3. Coopetition is a steroid for young VC markets

SoftBank - one of the most prominent VC players in the world, has had a crucial role in reviving the Japanese ecosystem both as a FoF and a direct VC. Most of this can be credited to its already legendary Vision Fund which supported the likes of WeWork, Slack, Uber just to name a few. It has currently around $100bn AUM in its first fund, with over $70 bn already deployed in about 2 years. Just to put things into perspective, its $30bn of dry powder is still almost 4 times more than the capitalisation of Sequoia’s largest ever $8bn fund launched back in 2018. Take a moment to process that. What’s more, Masayoshi Son, Softbank’s founder is already putting things in motion to launch Vision Fund II, reportedly with a fresh $100bn coming in. But what’s really important for Softbank’s origin market is the fact, that through strategic alliances (Toyota, Alibaba, etc.) and stimulation of cooperation between competing businesses, SoftBank has managed to integrate the market and shaped the Japanese ecosystem.

4. AI is everywhere

AI is now what industries, businesses, founders and investors do. The technology has matured and is already rolling out. The disruption it may cause is still yet to come.
Do you know a company called SOMPO? They currently invest in Insurtech projects all over the world and have an impressive digital lab in Tel Aviv. Their long term vision is, that thanks to AI, no insurance will be needed. They believe that with big data on health, fitness and geolocalisation they will be able to predict and prevent events like for example strokes.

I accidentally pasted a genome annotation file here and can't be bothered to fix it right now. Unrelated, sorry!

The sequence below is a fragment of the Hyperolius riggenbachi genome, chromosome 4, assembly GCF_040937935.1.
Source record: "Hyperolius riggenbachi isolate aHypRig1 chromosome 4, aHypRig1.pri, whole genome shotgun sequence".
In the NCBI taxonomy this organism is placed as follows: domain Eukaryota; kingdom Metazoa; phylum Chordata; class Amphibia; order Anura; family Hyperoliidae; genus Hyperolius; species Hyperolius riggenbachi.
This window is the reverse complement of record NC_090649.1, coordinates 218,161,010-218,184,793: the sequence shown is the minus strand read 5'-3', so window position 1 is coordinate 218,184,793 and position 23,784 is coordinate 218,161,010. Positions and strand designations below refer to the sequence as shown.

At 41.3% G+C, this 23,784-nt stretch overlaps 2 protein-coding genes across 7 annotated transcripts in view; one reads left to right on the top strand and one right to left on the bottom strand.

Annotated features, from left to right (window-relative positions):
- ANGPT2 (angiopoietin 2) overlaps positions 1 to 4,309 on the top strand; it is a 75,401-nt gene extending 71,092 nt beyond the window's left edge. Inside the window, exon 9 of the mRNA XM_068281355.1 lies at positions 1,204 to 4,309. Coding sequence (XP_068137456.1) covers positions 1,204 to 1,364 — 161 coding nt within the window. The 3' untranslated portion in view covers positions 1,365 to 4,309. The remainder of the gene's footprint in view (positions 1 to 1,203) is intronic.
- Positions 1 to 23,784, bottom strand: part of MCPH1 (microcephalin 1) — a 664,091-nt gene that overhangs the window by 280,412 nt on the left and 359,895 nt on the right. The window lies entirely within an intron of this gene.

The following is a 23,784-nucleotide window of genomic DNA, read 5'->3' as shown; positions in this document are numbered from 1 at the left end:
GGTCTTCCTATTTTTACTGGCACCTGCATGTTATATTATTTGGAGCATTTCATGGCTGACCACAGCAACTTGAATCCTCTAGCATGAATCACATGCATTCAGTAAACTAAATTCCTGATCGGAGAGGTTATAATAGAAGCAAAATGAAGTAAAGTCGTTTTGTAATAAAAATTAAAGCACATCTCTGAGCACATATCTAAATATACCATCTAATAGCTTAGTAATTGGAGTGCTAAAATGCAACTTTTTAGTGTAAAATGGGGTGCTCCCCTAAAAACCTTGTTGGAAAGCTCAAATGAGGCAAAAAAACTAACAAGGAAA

5. Captain Obvious here: Your Network is Your Net Worth

Highly connected professional network is the real power on any market. But it’s VC industry that makes this rule a commandment. David Cohen — Founder and co-CEO of Techstars shows how Startup Weekends and Techstars programs create a global network that catches projects at an early stage like UBER where Techstars was the first investor.

What is the real strength of networking and how do you quantify it?

  • VCs in the Kauffman Fellows network have outperformed the industry over the past 20 years by 226% with an average Realised Multiple of 5.8x
  • With 500 VC institutions onboard, fellow portfolio companies have resulted in more than 8,5 trillions of dollars in exits for LP’s over past 25 years